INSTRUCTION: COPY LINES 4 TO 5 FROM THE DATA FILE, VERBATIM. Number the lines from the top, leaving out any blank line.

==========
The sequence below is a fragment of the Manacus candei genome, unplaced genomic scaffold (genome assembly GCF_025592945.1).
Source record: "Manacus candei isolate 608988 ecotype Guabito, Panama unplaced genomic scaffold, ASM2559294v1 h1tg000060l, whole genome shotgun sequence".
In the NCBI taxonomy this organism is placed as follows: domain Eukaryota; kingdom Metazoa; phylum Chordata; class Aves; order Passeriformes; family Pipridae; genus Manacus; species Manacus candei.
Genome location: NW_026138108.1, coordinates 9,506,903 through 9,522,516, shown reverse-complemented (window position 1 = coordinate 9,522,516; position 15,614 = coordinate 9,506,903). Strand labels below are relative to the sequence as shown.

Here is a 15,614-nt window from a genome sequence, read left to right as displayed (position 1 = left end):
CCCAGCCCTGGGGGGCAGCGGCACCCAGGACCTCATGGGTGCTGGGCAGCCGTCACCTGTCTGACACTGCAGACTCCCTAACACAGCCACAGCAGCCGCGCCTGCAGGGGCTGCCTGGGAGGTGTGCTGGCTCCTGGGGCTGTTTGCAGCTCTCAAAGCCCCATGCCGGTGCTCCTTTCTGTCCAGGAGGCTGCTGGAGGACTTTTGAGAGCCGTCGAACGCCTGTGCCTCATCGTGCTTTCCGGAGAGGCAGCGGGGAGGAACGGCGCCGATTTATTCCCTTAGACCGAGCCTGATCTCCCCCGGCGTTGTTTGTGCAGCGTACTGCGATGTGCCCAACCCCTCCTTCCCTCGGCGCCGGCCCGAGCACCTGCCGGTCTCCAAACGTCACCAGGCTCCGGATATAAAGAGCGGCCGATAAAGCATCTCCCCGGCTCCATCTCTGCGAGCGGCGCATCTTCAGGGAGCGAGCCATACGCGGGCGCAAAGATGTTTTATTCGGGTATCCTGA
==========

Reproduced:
Genome location: NW_026138108.1, coordinates 9,506,903 through 9,522,516, shown reverse-complemented (window position 1 = coordinate 9,522,516; position 15,614 = coordinate 9,506,903). Strand labels below are relative to the sequence as shown.

Here is a 15,614-nt window from a genome sequence, read left to right as displayed (position 1 = left end):